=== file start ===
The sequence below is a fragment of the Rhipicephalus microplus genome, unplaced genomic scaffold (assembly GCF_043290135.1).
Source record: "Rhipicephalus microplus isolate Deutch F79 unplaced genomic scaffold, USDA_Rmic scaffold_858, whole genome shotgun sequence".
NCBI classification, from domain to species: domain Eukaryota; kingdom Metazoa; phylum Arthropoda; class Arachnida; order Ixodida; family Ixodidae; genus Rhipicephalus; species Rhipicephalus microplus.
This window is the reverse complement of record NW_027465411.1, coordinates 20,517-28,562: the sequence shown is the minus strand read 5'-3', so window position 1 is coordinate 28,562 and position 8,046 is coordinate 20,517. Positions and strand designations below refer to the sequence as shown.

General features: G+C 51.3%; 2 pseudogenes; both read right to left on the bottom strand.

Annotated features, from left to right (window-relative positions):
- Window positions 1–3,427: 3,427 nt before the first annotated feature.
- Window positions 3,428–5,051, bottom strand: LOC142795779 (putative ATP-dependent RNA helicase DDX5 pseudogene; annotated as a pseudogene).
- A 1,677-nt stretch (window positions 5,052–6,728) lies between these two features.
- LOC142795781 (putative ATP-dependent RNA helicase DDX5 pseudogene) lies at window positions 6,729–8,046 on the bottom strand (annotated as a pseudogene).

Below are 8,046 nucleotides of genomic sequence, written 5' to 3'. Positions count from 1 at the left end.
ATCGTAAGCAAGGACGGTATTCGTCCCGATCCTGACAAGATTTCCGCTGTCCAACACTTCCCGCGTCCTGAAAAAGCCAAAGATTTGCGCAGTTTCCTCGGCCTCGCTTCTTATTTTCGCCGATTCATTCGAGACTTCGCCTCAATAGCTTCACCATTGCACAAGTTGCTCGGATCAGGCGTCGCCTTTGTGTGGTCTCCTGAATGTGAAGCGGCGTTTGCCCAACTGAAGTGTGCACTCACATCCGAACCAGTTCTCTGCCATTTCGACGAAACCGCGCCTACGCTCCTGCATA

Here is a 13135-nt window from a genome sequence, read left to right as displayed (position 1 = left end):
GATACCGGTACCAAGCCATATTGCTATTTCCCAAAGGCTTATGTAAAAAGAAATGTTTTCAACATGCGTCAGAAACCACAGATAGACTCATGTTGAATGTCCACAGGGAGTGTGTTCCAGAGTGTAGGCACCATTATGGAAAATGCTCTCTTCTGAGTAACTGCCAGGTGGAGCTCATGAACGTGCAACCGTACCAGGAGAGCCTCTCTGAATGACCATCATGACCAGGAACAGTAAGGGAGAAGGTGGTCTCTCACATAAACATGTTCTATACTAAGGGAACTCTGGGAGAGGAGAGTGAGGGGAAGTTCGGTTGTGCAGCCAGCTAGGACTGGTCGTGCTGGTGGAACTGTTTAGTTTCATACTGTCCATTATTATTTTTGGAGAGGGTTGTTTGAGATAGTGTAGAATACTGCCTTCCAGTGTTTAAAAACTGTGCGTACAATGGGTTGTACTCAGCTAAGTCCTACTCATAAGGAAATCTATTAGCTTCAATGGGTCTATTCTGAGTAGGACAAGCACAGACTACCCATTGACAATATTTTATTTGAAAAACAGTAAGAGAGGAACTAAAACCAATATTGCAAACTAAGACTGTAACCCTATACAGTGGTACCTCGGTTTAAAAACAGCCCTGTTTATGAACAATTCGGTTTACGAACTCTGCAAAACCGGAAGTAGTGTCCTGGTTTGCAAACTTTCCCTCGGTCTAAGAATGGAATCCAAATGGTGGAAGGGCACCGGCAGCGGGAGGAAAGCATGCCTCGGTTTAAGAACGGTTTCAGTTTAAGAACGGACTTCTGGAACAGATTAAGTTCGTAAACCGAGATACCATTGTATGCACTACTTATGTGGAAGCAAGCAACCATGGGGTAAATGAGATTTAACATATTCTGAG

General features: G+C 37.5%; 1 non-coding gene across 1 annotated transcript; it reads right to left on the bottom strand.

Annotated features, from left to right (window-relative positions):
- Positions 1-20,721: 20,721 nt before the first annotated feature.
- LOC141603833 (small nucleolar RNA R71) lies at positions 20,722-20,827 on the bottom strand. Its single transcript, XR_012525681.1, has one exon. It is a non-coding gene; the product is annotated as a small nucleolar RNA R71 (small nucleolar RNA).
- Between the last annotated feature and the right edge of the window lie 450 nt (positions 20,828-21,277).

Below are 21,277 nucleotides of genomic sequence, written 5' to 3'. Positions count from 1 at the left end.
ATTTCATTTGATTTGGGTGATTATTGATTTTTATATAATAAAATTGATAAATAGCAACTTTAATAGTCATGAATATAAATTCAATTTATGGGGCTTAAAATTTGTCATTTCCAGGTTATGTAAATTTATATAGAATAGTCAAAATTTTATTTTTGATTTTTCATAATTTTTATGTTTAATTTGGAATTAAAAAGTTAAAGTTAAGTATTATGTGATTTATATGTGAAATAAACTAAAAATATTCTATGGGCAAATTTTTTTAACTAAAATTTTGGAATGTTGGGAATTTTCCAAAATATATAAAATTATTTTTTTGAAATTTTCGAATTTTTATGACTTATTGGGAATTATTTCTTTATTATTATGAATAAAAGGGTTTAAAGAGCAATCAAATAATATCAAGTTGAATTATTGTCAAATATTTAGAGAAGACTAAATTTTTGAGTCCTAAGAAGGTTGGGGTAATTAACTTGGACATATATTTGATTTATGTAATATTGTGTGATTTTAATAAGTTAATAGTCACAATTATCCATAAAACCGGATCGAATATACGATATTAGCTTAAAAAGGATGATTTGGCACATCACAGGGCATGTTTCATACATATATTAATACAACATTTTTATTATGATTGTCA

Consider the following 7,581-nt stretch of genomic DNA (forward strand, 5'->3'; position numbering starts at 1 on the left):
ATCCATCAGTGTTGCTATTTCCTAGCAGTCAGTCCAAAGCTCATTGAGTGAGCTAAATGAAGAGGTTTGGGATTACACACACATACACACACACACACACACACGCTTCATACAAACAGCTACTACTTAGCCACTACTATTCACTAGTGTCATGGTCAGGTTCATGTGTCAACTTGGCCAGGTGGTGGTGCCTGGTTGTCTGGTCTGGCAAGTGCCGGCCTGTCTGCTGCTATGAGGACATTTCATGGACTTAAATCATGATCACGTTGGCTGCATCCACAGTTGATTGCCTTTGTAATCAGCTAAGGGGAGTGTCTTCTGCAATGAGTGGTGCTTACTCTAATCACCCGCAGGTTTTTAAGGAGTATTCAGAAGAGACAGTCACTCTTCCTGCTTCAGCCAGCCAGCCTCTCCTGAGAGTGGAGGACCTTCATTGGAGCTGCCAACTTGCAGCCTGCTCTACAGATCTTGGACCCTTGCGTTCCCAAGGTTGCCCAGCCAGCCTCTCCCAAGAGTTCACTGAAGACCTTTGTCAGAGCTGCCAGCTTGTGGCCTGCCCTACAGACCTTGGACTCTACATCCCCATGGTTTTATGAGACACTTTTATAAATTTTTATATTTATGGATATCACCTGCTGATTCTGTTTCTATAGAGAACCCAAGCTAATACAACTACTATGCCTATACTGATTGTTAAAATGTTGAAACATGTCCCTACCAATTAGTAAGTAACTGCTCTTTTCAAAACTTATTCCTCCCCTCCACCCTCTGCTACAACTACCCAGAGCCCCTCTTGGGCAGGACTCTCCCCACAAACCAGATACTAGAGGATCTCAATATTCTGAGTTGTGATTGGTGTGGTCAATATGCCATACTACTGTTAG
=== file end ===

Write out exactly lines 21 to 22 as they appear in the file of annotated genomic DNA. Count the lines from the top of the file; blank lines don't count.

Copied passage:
ATTTCATTTGATTTGGGTGATTATTGATTTTTATATAATAAAATTGATAAATAGCAACTTTAATAGTCATGAATATAAATTCAATTTATGGGGCTTAAAATTTGTCATTTCCAGGTTATGTAAATTTATATAGAATAGTCAAAATTTTATTTTTGATTTTTCATAATTTTTATGTTTAATTTGGAATTAAAAAGTTAAAGTTAAGTATTATGTGATTTATATGTGAAATAAACTAAAAATATTCTATGGGCAAATTTTTTTAACTAAAATTTTGGAATGTTGGGAATTTTCCAAAATATATAAAATTATTTTTTTGAAATTTTCGAATTTTTATGACTTATTGGGAATTATTTCTTTATTATTATGAATAAAAGGGTTTAAAGAGCAATCAAATAATATCAAGTTGAATTATTGTCAAATATTTAGAGAAGACTAAATTTTTGAGTCCTAAGAAGGTTGGGGTAATTAACTTGGACATATATTTGATTTATGTAATATTGTGTGATTTTAATAAGTTAATAGTCACAATTATCCATAAAACCGGATCGAATATACGATATTAGCTTAAAAAGGATGATTTGGCACATCACAGGGCATGTTTCATACATATATTAATACAACATTTTTATTATGATTGTCA

Consider the following 7,581-nt stretch of genomic DNA (forward strand, 5'->3'; position numbering starts at 1 on the left):